Andrew Myrick insulted Dakota people the summer of 1862. What he said, and what he meant, have been matters of debate for a century.
Last summer, just in time to update A Trilling Narrative before it went into production, I discovered the earliest known rendition of this story. According to a source dated September 8, 1862, Myrick said hungry Dakota people could, “eat grass or their own dung.”
Does it matter? A callously hurled, “For all I care, they can eat grass” is insulting even without the smelly punch-line.
No matter what he said, Andrew Myrick is not the central character in this story; he simply got the most quotable line. A Dakota story of resistance to oppression has been masked by a century of rehashing the metaphorical meanings of Myrick’s insult. We’ve missed a major point: we might have taken Myrick literally.
First, the sources, then the story.
Little Crow to Henry Sibley 7 September 1862. Order Book, Volume 103 in the Henry H. Sibley Papers, the Minnesota Historical Society. Emphasis mine.
Yellow Medicine, September 7th, 1862
For what reason we have commenced this war I will tell you. It is on account of Major Galbraith. We made a treaty with the Government, and beg for what little we do get, and then cannot get it till our children are dying with hunger. It is with the Traders that commence. Mr. A.J. Myrick told the Indians that they would eat grass or there [sic] own dung. Then Mr. Forbes told the Lower Sioux that they were not men. Then Robert he was working with his friends how to defraud us of our money. If the young braves have push the white men, I have done this myself. So I want you to let Governor Ramsey know this. I have great many prisoners, women & children. It ain’t all our fault the Winnebagoes was in the engagement, two of them was killed. I want you to give me answer by the bearer. All at present.
Your truly friend,
Friend Little X Crow
With the holograph of this letter missing, this is the earliest report of the “grass” insult. Little Crow was there when Myrick uttered these words –although not at the Upper Agency and not on August 4 –and Little Crow repeated them in this letter copied into Sibley’s order book six weeks later.
But Andrew Myrick himself was the first one to tell us that “grass” was the subject of hot debate on the Lower Reservation in 1862. On July 26, 1862 he wrote to his brothers, complaining, “[Y]esterday about 98 mounted Indians and 25 or so on foot all armed soldiers of the soldiers lodge… formed a line of battle marched to all the stores and made the following pertinent and [ ] speech ‘You have said you have closed your stores for 2 Sundays and that we should have to eat grass. We warn you not to cut another stick of wood or to cut our grass’, feeling themselves probably much relieved departed.” [National Archives, RG 75, Special Files series.]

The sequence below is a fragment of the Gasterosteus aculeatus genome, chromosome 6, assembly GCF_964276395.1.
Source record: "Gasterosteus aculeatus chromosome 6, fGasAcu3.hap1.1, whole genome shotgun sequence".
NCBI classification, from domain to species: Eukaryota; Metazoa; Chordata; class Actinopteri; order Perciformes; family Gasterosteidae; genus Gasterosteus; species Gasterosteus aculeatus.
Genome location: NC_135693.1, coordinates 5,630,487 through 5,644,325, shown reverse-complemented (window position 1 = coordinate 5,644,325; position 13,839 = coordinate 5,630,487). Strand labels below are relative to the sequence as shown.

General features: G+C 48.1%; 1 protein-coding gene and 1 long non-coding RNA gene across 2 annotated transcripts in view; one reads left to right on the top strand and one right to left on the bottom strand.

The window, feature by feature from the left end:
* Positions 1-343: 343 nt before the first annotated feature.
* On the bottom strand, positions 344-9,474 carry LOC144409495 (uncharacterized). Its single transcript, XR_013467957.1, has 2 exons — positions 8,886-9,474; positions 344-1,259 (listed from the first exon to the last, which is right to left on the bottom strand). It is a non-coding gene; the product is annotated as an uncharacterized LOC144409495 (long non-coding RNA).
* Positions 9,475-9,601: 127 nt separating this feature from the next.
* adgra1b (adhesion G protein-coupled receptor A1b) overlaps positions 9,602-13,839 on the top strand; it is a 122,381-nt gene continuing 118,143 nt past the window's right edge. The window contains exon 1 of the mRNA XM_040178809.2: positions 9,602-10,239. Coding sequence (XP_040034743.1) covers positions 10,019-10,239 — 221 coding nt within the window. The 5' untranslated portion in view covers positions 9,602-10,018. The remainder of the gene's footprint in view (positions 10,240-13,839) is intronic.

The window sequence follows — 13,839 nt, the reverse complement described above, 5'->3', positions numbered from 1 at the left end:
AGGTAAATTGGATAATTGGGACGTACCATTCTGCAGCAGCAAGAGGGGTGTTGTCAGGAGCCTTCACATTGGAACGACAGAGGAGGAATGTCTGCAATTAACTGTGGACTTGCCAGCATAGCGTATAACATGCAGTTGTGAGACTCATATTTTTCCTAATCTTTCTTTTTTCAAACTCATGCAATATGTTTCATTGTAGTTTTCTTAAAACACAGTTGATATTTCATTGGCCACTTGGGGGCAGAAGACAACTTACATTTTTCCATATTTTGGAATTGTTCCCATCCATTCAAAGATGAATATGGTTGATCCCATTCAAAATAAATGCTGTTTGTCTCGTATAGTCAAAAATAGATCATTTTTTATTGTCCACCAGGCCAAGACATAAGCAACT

What was this soldiers’ lodge injunction about? Stephen Riggs offered ethnographic commentary when he said in June 1860 (emphasis mine): “It did not matter that we had …worked for them day in and day out almost the whole spring –we were white men and could afford to do it…. [I]t did not in the estimation of these lords of the soil free us from the obligation to pay for the wood we burned and the grass our cattle plucked. When the time of want came, as it did, often more than once a year, the old men with their pipes and the young men with their guns came to demand or take the tribute.” [Northwest Missions Manuscripts, MHS]
As I summarized in my historical essay introducing A Thrilling Narrative, “[S]tories like these show that Lower Dakota men were not the hapless victims of abuse at the hands of authorities that some secondary sources [on the Dakota War] imply. While clearly oppressed by the federal system, throughout the summer of 1862 some Dakotas continued to purposefully and vigorously resist the coercion to acculturate, including thwarting the machinations of the traders.” [p. 58]
These period sources suggest that Andrew Myrick wasn’t merely having a bad day when he told the Dakotas that they could eat the grass they forbade him cutting. Riggs was right when he termed Dakotas “lords of the soil” and “hay” and “grass” are the same word in Dakota. The grass growing on the reservation, and on this day 150 years ago, ripening into prime hay, was a Dakota resource. Whites could not use it without Dakota permission.
We know the summer of 1862 was a “time of want”(hunger), especially for Dakota traditionalists on the reservation. And we also know the traders had their backs to wall, threatened with the non-renewal of their trading licenses in 1863.
Am I excusing Andrew Myrick’s insult? No. I am suggesting there is a big difference between Myrick, whose spelling and grammar suggest had an average education, having an inexplicable Marie Antoinette moment, and Myrick, probably feeling a little smug, retorting (my paraphrase):
“Fine. You can have your grass. And eat it, too.”
Photo credit: Grasslands National Park, UBC Botanical Garden and Center for Research, via Google Images.